The risks of early-life X-ray exposure: A view on brain aging and Alzheimer’s disease pathology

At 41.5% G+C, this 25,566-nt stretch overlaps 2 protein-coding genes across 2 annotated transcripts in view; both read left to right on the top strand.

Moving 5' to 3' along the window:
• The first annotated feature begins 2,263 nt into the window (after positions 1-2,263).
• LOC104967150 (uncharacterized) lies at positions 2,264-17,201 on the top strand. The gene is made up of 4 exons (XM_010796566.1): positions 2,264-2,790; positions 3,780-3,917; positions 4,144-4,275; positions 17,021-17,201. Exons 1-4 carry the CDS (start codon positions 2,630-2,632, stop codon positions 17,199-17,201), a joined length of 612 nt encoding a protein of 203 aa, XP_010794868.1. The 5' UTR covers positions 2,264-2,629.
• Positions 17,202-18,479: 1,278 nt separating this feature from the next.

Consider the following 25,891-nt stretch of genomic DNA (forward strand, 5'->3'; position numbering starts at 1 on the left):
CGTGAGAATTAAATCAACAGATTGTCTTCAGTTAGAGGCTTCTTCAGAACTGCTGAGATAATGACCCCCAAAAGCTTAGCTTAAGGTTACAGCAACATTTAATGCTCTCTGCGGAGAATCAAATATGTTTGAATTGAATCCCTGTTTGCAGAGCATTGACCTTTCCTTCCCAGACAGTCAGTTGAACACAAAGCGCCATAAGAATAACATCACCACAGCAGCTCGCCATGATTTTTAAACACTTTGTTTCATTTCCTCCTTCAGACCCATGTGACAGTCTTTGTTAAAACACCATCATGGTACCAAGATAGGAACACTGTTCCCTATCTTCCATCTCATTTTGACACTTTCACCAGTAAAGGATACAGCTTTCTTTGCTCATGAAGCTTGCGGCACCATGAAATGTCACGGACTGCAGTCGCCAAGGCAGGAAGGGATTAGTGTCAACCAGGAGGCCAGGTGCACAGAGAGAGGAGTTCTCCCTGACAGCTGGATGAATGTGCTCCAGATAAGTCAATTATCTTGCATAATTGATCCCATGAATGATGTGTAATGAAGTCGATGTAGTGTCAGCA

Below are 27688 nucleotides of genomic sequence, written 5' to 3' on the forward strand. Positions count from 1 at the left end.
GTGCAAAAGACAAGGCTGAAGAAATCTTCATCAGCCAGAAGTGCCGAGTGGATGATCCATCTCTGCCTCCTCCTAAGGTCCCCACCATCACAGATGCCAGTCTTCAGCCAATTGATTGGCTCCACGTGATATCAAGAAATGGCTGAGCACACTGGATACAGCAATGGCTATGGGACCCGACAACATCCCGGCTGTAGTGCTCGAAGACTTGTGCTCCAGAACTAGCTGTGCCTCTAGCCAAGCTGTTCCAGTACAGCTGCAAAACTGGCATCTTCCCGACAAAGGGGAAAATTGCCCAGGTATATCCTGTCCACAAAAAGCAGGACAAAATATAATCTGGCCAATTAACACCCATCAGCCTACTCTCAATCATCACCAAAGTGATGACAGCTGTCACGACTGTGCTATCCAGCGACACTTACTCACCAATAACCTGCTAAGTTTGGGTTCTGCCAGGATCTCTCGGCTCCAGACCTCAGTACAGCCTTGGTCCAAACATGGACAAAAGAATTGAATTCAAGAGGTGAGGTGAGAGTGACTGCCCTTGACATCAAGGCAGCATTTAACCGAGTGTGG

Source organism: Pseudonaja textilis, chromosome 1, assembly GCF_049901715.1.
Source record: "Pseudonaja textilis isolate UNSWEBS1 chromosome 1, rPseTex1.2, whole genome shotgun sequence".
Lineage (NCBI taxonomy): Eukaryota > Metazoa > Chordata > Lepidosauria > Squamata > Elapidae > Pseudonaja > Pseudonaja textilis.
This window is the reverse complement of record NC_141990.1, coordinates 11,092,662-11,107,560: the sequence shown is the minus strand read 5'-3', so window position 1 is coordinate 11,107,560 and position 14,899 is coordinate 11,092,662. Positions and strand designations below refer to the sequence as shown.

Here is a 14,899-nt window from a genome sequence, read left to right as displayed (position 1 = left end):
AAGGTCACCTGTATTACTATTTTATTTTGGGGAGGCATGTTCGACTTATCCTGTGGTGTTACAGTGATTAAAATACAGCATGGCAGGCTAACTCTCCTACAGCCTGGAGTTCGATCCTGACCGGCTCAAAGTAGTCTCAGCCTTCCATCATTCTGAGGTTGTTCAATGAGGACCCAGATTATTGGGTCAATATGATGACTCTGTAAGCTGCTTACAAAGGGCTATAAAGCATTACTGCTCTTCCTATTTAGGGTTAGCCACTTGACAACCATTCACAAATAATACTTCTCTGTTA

Nowadays, hot topic for many research groups is finding treatment options for the complex and progressive neurodegenerative disorder, Alzheimer’s disease (AD). Equally important, however, is finding the initial inducers of AD, which remain largely elusive and is often subject to debate. The major risk factor for AD is unarguable ageing, which is proposed to be accelerated by ionizing radiation exposure. Epidemiological and animal studies have shown that the developing, immature brain is more sensitive to ionizing radiation exposure compared to the adult brain. Despite the clear common features between radiation-induced changes and an ageing phenotype in the CNS, the mechanisms of childhood irradiation to induce cognitive impairment, and possibly AD, still need to be explored. To this end, we will use both primary hippocampal cultures, as well as a transgenic mouse model predisposed to AD, in which ageing and AD progression after X-ray exposure can be studied within a limited time span. Furthermore, the exact molecular players responsible for radiation-induced ageing and an increased AD risk will be identified by gene expression analysis and validated with loss-of-function approaches. Ultimately, this project will be an important step forward in a better understanding of AD pathology and primary risk factors. On top, our results will be crucial for pediatric patients exposed to X-rays, to ensure a good follow-up and to ultimately increase their quality of life.